A Values and Evidence Approach to Sentencing Purposes and Principles

Proportionality and restraint in the use of imprisonment

On its own, a statement of purpose of sentencing doesn’t get one very far, though, if effective, it limits the justifications (and perhaps also the sanctions) that could be imposed in certain cases.

More is obviously needed. One aspect of sentencing that has appeared throughout the period surveyed in this paper is the idea that sentences must be proportionate to the gravity of the offence and the degree of responsibility of the offender (for the offence). This was contained in the Liberal 1984 sentencing bill as well as the Conservative 1992 sentencing bill.

It was finally written into the current law in 1996 and made part of the Youth Criminal Justice Act when that became law in 2003.Footnote 36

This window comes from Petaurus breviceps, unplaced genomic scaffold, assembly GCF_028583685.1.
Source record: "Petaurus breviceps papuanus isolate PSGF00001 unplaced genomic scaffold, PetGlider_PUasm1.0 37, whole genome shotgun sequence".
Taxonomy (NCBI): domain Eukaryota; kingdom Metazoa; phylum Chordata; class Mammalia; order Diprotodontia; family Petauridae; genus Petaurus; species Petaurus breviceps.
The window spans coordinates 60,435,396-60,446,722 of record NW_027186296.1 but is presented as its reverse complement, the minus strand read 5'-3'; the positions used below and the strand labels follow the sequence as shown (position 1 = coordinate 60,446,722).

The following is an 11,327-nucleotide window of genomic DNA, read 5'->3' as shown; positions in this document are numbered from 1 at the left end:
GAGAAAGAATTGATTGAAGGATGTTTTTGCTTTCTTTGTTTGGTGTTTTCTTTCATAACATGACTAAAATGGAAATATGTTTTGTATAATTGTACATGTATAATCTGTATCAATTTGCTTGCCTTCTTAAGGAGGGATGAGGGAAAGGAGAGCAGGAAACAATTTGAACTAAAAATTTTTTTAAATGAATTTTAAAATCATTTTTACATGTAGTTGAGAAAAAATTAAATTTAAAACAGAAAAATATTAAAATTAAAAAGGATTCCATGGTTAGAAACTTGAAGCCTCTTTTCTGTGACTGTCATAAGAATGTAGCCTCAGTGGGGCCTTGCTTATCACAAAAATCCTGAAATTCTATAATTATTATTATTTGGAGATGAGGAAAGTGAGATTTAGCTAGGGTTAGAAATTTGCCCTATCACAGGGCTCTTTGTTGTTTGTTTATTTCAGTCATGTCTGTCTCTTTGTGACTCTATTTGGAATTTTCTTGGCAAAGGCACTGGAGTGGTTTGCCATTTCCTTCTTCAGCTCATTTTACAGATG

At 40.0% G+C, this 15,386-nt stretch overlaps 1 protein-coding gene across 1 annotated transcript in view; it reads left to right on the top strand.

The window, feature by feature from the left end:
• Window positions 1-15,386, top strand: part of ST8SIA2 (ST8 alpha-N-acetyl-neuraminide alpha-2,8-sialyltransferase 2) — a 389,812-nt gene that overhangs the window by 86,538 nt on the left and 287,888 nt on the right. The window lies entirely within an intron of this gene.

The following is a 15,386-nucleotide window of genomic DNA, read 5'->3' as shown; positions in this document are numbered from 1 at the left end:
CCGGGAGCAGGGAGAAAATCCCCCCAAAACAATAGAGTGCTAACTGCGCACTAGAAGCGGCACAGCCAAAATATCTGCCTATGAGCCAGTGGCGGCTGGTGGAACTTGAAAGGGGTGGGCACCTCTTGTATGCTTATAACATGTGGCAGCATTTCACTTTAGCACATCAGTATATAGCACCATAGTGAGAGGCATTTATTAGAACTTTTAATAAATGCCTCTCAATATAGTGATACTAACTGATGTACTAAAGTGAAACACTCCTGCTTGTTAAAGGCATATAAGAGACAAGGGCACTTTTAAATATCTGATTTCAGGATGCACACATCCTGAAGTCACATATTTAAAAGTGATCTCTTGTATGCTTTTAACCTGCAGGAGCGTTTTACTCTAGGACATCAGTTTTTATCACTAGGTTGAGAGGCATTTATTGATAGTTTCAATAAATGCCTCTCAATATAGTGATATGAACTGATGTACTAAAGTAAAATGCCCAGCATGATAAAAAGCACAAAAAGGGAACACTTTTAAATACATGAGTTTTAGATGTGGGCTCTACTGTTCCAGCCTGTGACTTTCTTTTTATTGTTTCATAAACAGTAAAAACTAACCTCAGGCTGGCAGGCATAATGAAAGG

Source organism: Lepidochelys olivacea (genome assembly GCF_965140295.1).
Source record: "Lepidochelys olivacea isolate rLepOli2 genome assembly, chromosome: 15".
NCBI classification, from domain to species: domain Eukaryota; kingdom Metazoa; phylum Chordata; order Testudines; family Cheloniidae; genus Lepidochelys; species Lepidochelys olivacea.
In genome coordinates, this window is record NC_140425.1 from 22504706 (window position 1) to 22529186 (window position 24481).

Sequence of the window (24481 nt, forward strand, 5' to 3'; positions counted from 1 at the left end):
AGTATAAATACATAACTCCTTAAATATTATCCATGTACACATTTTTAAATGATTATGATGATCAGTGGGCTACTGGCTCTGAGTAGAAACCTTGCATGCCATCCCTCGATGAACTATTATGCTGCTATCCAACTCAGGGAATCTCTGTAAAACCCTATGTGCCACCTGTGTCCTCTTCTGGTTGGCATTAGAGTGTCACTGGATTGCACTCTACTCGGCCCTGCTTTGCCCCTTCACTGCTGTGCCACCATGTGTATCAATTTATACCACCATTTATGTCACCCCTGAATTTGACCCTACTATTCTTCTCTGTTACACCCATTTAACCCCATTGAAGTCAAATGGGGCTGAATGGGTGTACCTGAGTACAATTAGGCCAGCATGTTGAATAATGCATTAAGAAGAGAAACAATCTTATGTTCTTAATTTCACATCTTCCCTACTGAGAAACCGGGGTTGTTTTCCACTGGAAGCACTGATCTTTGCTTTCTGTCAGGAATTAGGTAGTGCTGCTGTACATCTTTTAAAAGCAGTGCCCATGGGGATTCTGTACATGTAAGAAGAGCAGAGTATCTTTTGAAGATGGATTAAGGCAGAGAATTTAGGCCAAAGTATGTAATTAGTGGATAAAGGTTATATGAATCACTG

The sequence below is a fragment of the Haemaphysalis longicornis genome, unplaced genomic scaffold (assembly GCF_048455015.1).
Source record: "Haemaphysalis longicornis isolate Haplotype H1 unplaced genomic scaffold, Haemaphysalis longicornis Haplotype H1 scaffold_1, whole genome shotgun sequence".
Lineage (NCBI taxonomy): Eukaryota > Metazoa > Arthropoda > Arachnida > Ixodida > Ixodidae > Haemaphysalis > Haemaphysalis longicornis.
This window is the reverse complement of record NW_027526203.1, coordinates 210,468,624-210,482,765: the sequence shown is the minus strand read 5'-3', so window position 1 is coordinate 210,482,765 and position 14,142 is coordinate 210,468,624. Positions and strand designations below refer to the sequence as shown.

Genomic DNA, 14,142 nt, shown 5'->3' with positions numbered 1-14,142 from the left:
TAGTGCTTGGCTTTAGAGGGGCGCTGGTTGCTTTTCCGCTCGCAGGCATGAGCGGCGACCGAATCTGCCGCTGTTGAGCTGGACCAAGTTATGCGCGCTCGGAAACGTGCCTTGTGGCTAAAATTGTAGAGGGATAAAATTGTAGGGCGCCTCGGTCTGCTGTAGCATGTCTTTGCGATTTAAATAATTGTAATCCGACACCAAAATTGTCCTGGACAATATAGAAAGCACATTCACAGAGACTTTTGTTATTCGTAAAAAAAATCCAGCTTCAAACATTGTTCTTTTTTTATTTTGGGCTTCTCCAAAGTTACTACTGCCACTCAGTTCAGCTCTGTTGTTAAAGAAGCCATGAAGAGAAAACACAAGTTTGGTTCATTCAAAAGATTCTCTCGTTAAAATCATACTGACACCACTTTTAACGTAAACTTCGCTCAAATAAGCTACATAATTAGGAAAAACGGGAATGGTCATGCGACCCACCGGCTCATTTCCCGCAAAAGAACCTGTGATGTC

Proportionality – between the offence and the sentence – is part of our sentencing culture. It is almost certainly part of Canadian values about sentencing. Obviously it needs to remain.Footnote 37

But another part of our sentencing culture – that also needs to remain and be strengthened – is restraint in the use of imprisonment. This is now stated in three obvious ways in the Criminal Code.Footnote 38 It is also a central concern in the general principles in Youth Criminal Justice Act in various ways.Footnote 39 More importantly, perhaps, the Youth Criminal Justice Act specifies that there are only four ways in which a young person can be sentenced to prisonFootnote 40 but even when one of those paragraphs could justify custody, the judges is still required to consider other alternatives.Footnote 41

As noted elsewhere, Canada has had a stable rate of imprisonment for over 50 years.Footnote 42 It would appear that it is important to maintain the kind of restraint language that currently exists and, perhaps, to strengthen it. One way to strengthen it would be to use language such as that contained in the Youth Criminal Justice Act which specifies the circumstances in which imprisonment can be used. Such explicit language would move restraint in the use of imprisonment from its status as a suggestion to being closer to being a rule.

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